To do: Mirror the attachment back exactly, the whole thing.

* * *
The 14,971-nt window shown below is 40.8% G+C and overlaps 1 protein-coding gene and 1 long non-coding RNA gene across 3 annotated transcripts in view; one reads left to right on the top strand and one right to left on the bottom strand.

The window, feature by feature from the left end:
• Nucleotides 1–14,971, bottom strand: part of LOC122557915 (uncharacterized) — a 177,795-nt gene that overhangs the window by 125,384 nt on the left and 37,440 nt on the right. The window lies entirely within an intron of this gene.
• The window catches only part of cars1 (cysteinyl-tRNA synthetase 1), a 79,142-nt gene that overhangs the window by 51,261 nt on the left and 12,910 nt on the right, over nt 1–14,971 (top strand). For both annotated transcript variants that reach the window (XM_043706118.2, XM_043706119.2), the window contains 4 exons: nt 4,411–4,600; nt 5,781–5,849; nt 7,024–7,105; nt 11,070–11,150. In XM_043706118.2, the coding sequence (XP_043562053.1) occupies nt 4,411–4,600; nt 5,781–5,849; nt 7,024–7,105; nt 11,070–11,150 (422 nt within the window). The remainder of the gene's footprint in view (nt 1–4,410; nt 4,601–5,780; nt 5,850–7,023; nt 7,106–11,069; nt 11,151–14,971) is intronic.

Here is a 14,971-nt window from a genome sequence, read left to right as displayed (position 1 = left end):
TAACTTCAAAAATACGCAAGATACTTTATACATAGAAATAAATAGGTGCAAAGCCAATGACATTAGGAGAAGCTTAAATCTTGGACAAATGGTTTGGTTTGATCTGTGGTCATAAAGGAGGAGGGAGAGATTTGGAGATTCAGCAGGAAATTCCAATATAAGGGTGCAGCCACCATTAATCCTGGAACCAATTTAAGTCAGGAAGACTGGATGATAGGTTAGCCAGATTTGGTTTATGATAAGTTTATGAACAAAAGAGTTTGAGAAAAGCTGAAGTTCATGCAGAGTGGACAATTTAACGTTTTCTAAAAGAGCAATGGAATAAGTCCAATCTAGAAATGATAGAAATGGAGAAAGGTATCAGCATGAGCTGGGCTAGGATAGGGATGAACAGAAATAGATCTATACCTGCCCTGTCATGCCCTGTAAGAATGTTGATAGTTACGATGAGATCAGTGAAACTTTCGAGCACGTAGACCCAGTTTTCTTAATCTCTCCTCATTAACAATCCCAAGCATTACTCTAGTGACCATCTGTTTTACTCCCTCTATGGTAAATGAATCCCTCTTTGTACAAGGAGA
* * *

The 14,971-nt window shown below is 40.8% G+C and overlaps 1 protein-coding gene and 1 long non-coding RNA gene across 3 annotated transcripts in view; one reads left to right on the top strand and one right to left on the bottom strand.

The window, feature by feature from the left end:
• Nucleotides 1–14,971, bottom strand: part of LOC122557915 (uncharacterized) — a 177,795-nt gene that overhangs the window by 125,384 nt on the left and 37,440 nt on the right. The window lies entirely within an intron of this gene.
• The window catches only part of cars1 (cysteinyl-tRNA synthetase 1), a 79,142-nt gene that overhangs the window by 51,261 nt on the left and 12,910 nt on the right, over nt 1–14,971 (top strand). For both annotated transcript variants that reach the window (XM_043706118.2, XM_043706119.2), the window contains 4 exons: nt 4,411–4,600; nt 5,781–5,849; nt 7,024–7,105; nt 11,070–11,150. In XM_043706118.2, the coding sequence (XP_043562053.1) occupies nt 4,411–4,600; nt 5,781–5,849; nt 7,024–7,105; nt 11,070–11,150 (422 nt within the window). The remainder of the gene's footprint in view (nt 1–4,410; nt 4,601–5,780; nt 5,850–7,023; nt 7,106–11,069; nt 11,151–14,971) is intronic.

Here is a 14,971-nt window from a genome sequence, read left to right as displayed (position 1 = left end):
TAACTTCAAAAATACGCAAGATACTTTATACATAGAAATAAATAGGTGCAAAGCCAATGACATTAGGAGAAGCTTAAATCTTGGACAAATGGTTTGGTTTGATCTGTGGTCATAAAGGAGGAGGGAGAGATTTGGAGATTCAGCAGGAAATTCCAATATAAGGGTGCAGCCACCATTAATCCTGGAACCAATTTAAGTCAGGAAGACTGGATGATAGGTTAGCCAGATTTGGTTTATGATAAGTTTATGAACAAAAGAGTTTGAGAAAAGCTGAAGTTCATGCAGAGTGGACAATTTAACGTTTTCTAAAAGAGCAATGGAATAAGTCCAATCTAGAAATGATAGAAATGGAGAAAGGTATCAGCATGAGCTGGGCTAGGATAGGGATGAACAGAAATAGATCTATACCTGCCCTGTCATGCCCTGTAAGAATGTTGATAGTTACGATGAGATCAGTGAAACTTTCGAGCACGTAGACCCAGTTTTCTTAATCTCTCCTCATTAACAATCCCAAGCATTACTCTAGTGACCATCTGTTTTACTCCCTCTATGGTAAATGAATCCCTCTTTGTACAAGGAGA